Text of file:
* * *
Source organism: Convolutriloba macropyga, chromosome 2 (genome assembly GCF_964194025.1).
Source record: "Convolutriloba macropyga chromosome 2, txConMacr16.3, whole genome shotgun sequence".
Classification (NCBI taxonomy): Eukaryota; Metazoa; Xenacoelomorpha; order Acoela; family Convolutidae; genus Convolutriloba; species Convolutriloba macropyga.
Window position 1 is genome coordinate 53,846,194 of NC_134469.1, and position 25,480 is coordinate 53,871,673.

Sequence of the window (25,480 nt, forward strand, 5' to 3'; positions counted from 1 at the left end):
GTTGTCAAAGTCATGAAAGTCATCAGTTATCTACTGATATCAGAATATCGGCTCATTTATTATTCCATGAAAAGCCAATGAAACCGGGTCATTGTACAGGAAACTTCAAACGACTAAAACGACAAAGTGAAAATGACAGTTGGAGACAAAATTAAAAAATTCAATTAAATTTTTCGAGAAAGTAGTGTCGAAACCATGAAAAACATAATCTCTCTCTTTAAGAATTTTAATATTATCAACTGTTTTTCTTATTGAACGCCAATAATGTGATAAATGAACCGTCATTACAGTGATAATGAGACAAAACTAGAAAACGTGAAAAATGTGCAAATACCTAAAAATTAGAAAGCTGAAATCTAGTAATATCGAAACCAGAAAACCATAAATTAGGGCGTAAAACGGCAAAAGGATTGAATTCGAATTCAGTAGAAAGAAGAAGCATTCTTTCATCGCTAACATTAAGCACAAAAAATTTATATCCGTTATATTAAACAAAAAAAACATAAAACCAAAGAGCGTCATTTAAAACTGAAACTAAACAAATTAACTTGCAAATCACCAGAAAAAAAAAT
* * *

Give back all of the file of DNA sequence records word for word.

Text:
Source organism: Convolutriloba macropyga, chromosome 2 (genome assembly GCF_964194025.1).
Source record: "Convolutriloba macropyga chromosome 2, txConMacr16.3, whole genome shotgun sequence".
Classification (NCBI taxonomy): Eukaryota; Metazoa; Xenacoelomorpha; order Acoela; family Convolutidae; genus Convolutriloba; species Convolutriloba macropyga.
Window position 1 is genome coordinate 53,846,194 of NC_134469.1, and position 25,480 is coordinate 53,871,673.

Sequence of the window (25,480 nt, forward strand, 5' to 3'; positions counted from 1 at the left end):
GTTGTCAAAGTCATGAAAGTCATCAGTTATCTACTGATATCAGAATATCGGCTCATTTATTATTCCATGAAAAGCCAATGAAACCGGGTCATTGTACAGGAAACTTCAAACGACTAAAACGACAAAGTGAAAATGACAGTTGGAGACAAAATTAAAAAATTCAATTAAATTTTTCGAGAAAGTAGTGTCGAAACCATGAAAAACATAATCTCTCTCTTTAAGAATTTTAATATTATCAACTGTTTTTCTTATTGAACGCCAATAATGTGATAAATGAACCGTCATTACAGTGATAATGAGACAAAACTAGAAAACGTGAAAAATGTGCAAATACCTAAAAATTAGAAAGCTGAAATCTAGTAATATCGAAACCAGAAAACCATAAATTAGGGCGTAAAACGGCAAAAGGATTGAATTCGAATTCAGTAGAAAGAAGAAGCATTCTTTCATCGCTAACATTAAGCACAAAAAATTTATATCCGTTATATTAAACAAAAAAAACATAAAACCAAAGAGCGTCATTTAAAACTGAAACTAAACAAATTAACTTGCAAATCACCAGAAAAAAAAAT